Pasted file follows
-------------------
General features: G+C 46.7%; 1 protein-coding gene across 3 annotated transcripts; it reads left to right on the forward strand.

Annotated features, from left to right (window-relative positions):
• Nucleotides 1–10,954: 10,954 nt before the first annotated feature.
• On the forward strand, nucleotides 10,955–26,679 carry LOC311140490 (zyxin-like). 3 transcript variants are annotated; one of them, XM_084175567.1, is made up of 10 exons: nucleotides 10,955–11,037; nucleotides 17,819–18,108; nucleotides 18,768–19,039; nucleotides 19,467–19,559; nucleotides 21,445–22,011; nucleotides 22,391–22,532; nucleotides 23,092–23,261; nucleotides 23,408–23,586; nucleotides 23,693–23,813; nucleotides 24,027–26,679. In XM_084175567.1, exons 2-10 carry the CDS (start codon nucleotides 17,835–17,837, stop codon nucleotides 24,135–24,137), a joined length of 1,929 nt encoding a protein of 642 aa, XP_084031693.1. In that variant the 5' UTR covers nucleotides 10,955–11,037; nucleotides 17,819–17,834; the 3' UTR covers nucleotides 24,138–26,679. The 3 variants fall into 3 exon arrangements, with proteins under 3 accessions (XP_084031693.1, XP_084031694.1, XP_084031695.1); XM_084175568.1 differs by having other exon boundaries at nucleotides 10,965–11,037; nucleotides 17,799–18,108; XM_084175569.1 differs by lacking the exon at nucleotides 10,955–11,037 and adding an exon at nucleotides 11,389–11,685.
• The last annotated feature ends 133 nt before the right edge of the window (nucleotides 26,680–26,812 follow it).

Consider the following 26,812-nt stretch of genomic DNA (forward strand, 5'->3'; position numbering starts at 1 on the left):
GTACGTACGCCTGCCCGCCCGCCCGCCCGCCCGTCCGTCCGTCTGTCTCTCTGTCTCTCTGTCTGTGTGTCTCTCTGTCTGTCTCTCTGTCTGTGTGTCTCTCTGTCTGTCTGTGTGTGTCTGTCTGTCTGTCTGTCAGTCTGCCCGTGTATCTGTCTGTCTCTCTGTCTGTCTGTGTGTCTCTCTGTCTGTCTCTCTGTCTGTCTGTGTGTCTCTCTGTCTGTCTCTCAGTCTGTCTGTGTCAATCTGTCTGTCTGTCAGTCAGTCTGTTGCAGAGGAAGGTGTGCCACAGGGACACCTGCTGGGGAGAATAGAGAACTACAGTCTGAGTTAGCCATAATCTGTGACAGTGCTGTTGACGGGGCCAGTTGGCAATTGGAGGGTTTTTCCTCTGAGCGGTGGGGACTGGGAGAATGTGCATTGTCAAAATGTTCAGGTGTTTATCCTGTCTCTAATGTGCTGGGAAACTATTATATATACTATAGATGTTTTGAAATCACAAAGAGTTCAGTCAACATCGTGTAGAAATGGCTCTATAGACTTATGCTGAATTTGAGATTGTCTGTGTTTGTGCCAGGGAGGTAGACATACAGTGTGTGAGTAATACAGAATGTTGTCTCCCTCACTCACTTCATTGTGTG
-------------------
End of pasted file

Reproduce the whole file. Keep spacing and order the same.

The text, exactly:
General features: G+C 46.7%; 1 protein-coding gene across 3 annotated transcripts; it reads left to right on the forward strand.

Annotated features, from left to right (window-relative positions):
• Nucleotides 1–10,954: 10,954 nt before the first annotated feature.
• On the forward strand, nucleotides 10,955–26,679 carry LOC311140490 (zyxin-like). 3 transcript variants are annotated; one of them, XM_084175567.1, is made up of 10 exons: nucleotides 10,955–11,037; nucleotides 17,819–18,108; nucleotides 18,768–19,039; nucleotides 19,467–19,559; nucleotides 21,445–22,011; nucleotides 22,391–22,532; nucleotides 23,092–23,261; nucleotides 23,408–23,586; nucleotides 23,693–23,813; nucleotides 24,027–26,679. In XM_084175567.1, exons 2-10 carry the CDS (start codon nucleotides 17,835–17,837, stop codon nucleotides 24,135–24,137), a joined length of 1,929 nt encoding a protein of 642 aa, XP_084031693.1. In that variant the 5' UTR covers nucleotides 10,955–11,037; nucleotides 17,819–17,834; the 3' UTR covers nucleotides 24,138–26,679. The 3 variants fall into 3 exon arrangements, with proteins under 3 accessions (XP_084031693.1, XP_084031694.1, XP_084031695.1); XM_084175568.1 differs by having other exon boundaries at nucleotides 10,965–11,037; nucleotides 17,799–18,108; XM_084175569.1 differs by lacking the exon at nucleotides 10,955–11,037 and adding an exon at nucleotides 11,389–11,685.
• The last annotated feature ends 133 nt before the right edge of the window (nucleotides 26,680–26,812 follow it).

Consider the following 26,812-nt stretch of genomic DNA (forward strand, 5'->3'; position numbering starts at 1 on the left):
GTACGTACGCCTGCCCGCCCGCCCGCCCGCCCGTCCGTCCGTCTGTCTCTCTGTCTCTCTGTCTGTGTGTCTCTCTGTCTGTCTCTCTGTCTGTGTGTCTCTCTGTCTGTCTGTGTGTGTCTGTCTGTCTGTCTGTCAGTCTGCCCGTGTATCTGTCTGTCTCTCTGTCTGTCTGTGTGTCTCTCTGTCTGTCTCTCTGTCTGTCTGTGTGTCTCTCTGTCTGTCTCTCAGTCTGTCTGTGTCAATCTGTCTGTCTGTCAGTCAGTCTGTTGCAGAGGAAGGTGTGCCACAGGGACACCTGCTGGGGAGAATAGAGAACTACAGTCTGAGTTAGCCATAATCTGTGACAGTGCTGTTGACGGGGCCAGTTGGCAATTGGAGGGTTTTTCCTCTGAGCGGTGGGGACTGGGAGAATGTGCATTGTCAAAATGTTCAGGTGTTTATCCTGTCTCTAATGTGCTGGGAAACTATTATATATACTATAGATGTTTTGAAATCACAAAGAGTTCAGTCAACATCGTGTAGAAATGGCTCTATAGACTTATGCTGAATTTGAGATTGTCTGTGTTTGTGCCAGGGAGGTAGACATACAGTGTGTGAGTAATACAGAATGTTGTCTCCCTCACTCACTTCATTGTGTG